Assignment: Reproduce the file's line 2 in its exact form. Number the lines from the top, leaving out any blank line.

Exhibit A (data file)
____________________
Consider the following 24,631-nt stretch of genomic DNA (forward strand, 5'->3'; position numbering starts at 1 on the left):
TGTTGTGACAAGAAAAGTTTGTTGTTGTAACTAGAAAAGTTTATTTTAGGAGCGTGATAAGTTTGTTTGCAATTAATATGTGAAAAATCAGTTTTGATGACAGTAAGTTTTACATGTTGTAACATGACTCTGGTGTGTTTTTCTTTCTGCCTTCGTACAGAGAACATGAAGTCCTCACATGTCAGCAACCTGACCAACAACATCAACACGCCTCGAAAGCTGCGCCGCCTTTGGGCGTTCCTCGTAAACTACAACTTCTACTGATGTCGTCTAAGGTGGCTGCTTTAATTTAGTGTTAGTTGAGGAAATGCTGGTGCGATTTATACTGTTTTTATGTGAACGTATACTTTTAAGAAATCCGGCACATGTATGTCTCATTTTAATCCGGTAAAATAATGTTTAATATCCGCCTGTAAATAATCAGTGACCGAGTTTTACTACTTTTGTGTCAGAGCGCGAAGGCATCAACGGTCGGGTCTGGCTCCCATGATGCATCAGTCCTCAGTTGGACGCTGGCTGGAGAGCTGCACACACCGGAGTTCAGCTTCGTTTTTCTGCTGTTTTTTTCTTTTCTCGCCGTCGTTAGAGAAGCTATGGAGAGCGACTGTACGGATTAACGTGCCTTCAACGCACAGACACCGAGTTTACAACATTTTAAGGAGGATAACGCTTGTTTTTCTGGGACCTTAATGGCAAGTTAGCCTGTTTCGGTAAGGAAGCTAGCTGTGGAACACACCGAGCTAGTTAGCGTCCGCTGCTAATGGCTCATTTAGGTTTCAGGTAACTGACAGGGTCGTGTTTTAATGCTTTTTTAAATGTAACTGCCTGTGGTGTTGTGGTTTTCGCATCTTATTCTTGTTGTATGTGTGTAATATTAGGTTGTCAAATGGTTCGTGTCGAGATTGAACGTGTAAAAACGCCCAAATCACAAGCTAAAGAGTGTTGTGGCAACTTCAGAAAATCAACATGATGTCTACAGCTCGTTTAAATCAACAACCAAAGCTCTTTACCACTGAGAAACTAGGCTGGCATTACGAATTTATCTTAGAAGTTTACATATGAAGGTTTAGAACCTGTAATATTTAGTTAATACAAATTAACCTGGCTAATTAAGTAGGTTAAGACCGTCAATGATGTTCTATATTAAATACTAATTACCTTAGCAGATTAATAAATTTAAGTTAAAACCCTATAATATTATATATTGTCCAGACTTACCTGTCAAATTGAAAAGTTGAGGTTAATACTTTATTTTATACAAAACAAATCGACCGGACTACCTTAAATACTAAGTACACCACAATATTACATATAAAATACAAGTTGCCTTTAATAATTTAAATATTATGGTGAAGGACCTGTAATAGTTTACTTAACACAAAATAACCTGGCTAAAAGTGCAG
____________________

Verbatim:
TGTTGTGACAAGAAAAGTTTGTTGTTGTAACTAGAAAAGTTTATTTTAGGAGCGTGATAAGTTTGTTTGCAATTAATATGTGAAAAATCAGTTTTGATGACAGTAAGTTTTACATGTTGTAACATGACTCTGGTGTGTTTTTCTTTCTGCCTTCGTACAGAGAACATGAAGTCCTCACATGTCAGCAACCTGACCAACAACATCAACACGCCTCGAAAGCTGCGCCGCCTTTGGGCGTTCCTCGTAAACTACAACTTCTACTGATGTCGTCTAAGGTGGCTGCTTTAATTTAGTGTTAGTTGAGGAAATGCTGGTGCGATTTATACTGTTTTTATGTGAACGTATACTTTTAAGAAATCCGGCACATGTATGTCTCATTTTAATCCGGTAAAATAATGTTTAATATCCGCCTGTAAATAATCAGTGACCGAGTTTTACTACTTTTGTGTCAGAGCGCGAAGGCATCAACGGTCGGGTCTGGCTCCCATGATGCATCAGTCCTCAGTTGGACGCTGGCTGGAGAGCTGCACACACCGGAGTTCAGCTTCGTTTTTCTGCTGTTTTTTTCTTTTCTCGCCGTCGTTAGAGAAGCTATGGAGAGCGACTGTACGGATTAACGTGCCTTCAACGCACAGACACCGAGTTTACAACATTTTAAGGAGGATAACGCTTGTTTTTCTGGGACCTTAATGGCAAGTTAGCCTGTTTCGGTAAGGAAGCTAGCTGTGGAACACACCGAGCTAGTTAGCGTCCGCTGCTAATGGCTCATTTAGGTTTCAGGTAACTGACAGGGTCGTGTTTTAATGCTTTTTTAAATGTAACTGCCTGTGGTGTTGTGGTTTTCGCATCTTATTCTTGTTGTATGTGTGTAATATTAGGTTGTCAAATGGTTCGTGTCGAGATTGAACGTGTAAAAACGCCCAAATCACAAGCTAAAGAGTGTTGTGGCAACTTCAGAAAATCAACATGATGTCTACAGCTCGTTTAAATCAACAACCAAAGCTCTTTACCACTGAGAAACTAGGCTGGCATTACGAATTTATCTTAGAAGTTTACATATGAAGGTTTAGAACCTGTAATATTTAGTTAATACAAATTAACCTGGCTAATTAAGTAGGTTAAGACCGTCAATGATGTTCTATATTAAATACTAATTACCTTAGCAGATTAATAAATTTAAGTTAAAACCCTATAATATTATATATTGTCCAGACTTACCTGTCAAATTGAAAAGTTGAGGTTAATACTTTATTTTATACAAAACAAATCGACCGGACTACCTTAAATACTAAGTACACCACAATATTACATATAAAATACAAGTTGCCTTTAATAATTTAAATATTATGGTGAAGGACCTGTAATAGTTTACTTAACACAAAATAACCTGGCTAAAAGTGCAG